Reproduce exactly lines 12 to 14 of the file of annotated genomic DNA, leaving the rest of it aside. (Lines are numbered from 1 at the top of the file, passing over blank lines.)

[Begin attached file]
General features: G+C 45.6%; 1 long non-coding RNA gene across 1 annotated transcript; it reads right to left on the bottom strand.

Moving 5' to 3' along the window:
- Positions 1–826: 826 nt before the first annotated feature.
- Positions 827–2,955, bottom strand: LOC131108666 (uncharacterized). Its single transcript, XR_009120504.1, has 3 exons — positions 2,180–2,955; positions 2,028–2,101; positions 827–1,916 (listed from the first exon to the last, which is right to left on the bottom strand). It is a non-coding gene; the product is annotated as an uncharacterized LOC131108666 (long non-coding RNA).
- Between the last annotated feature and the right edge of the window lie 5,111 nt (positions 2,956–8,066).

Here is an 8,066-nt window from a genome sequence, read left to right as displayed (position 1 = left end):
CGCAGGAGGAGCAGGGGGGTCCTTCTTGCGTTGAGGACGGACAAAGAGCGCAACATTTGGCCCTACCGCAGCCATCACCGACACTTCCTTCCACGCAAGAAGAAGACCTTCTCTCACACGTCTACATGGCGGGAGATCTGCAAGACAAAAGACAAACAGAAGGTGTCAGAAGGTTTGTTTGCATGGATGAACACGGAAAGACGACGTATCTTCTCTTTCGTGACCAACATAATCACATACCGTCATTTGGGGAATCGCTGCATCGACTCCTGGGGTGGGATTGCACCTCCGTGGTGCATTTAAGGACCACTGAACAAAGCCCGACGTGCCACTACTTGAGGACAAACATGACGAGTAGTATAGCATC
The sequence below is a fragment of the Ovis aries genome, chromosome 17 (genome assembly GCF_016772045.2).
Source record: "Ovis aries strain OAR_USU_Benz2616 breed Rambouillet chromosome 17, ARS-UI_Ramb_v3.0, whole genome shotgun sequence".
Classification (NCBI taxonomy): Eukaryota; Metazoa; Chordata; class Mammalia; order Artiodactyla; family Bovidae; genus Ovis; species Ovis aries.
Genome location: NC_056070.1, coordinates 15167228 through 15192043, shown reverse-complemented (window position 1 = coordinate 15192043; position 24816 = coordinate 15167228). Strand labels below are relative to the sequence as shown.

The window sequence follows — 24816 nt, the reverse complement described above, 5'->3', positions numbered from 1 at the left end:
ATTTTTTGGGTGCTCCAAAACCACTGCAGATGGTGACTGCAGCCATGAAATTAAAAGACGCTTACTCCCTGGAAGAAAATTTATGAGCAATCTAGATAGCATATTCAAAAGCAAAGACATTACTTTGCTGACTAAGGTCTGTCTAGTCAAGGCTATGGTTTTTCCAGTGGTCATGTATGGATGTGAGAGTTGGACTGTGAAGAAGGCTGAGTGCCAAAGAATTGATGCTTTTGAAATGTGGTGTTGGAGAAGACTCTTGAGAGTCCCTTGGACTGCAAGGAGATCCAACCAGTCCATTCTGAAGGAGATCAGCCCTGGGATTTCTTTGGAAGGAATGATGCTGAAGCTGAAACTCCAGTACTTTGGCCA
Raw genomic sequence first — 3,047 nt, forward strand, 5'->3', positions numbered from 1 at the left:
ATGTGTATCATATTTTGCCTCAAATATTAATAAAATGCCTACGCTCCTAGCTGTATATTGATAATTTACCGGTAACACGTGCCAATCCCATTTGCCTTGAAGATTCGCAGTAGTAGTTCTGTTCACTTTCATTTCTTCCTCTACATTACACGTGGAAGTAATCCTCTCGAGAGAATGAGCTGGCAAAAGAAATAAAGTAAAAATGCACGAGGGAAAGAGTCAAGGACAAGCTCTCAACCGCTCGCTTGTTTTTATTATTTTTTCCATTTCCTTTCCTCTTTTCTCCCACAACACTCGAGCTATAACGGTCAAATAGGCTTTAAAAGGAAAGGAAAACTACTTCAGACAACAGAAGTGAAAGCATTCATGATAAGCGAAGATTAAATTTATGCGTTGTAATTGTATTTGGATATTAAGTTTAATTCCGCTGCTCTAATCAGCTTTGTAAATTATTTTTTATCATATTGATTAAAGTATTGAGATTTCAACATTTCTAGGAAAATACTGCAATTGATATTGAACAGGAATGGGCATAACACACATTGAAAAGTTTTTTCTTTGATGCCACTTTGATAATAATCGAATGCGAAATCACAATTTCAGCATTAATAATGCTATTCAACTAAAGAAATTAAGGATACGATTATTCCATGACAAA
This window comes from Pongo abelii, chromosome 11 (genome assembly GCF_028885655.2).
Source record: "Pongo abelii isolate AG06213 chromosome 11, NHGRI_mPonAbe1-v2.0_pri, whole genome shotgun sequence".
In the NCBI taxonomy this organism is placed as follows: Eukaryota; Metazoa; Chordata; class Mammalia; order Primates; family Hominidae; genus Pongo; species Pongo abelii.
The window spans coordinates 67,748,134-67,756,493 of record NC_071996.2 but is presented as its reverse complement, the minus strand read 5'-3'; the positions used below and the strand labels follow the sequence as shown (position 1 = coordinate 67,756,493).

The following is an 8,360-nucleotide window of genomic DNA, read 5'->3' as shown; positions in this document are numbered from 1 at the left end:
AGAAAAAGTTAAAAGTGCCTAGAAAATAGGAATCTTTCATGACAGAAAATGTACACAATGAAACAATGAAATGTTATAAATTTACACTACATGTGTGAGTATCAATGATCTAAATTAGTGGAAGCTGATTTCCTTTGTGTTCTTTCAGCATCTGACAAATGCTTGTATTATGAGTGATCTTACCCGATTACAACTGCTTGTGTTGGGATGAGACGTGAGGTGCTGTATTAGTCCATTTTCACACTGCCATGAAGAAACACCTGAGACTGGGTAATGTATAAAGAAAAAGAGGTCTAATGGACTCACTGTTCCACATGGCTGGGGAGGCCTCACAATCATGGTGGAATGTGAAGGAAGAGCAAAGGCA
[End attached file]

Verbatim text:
The window sequence follows — 24816 nt, the reverse complement described above, 5'->3', positions numbered from 1 at the left end:
ATTTTTTGGGTGCTCCAAAACCACTGCAGATGGTGACTGCAGCCATGAAATTAAAAGACGCTTACTCCCTGGAAGAAAATTTATGAGCAATCTAGATAGCATATTCAAAAGCAAAGACATTACTTTGCTGACTAAGGTCTGTCTAGTCAAGGCTATGGTTTTTCCAGTGGTCATGTATGGATGTGAGAGTTGGACTGTGAAGAAGGCTGAGTGCCAAAGAATTGATGCTTTTGAAATGTGGTGTTGGAGAAGACTCTTGAGAGTCCCTTGGACTGCAAGGAGATCCAACCAGTCCATTCTGAAGGAGATCAGCCCTGGGATTTCTTTGGAAGGAATGATGCTGAAGCTGAAACTCCAGTACTTTGGCCA
Raw genomic sequence first — 3,047 nt, forward strand, 5'->3', positions numbered from 1 at the left: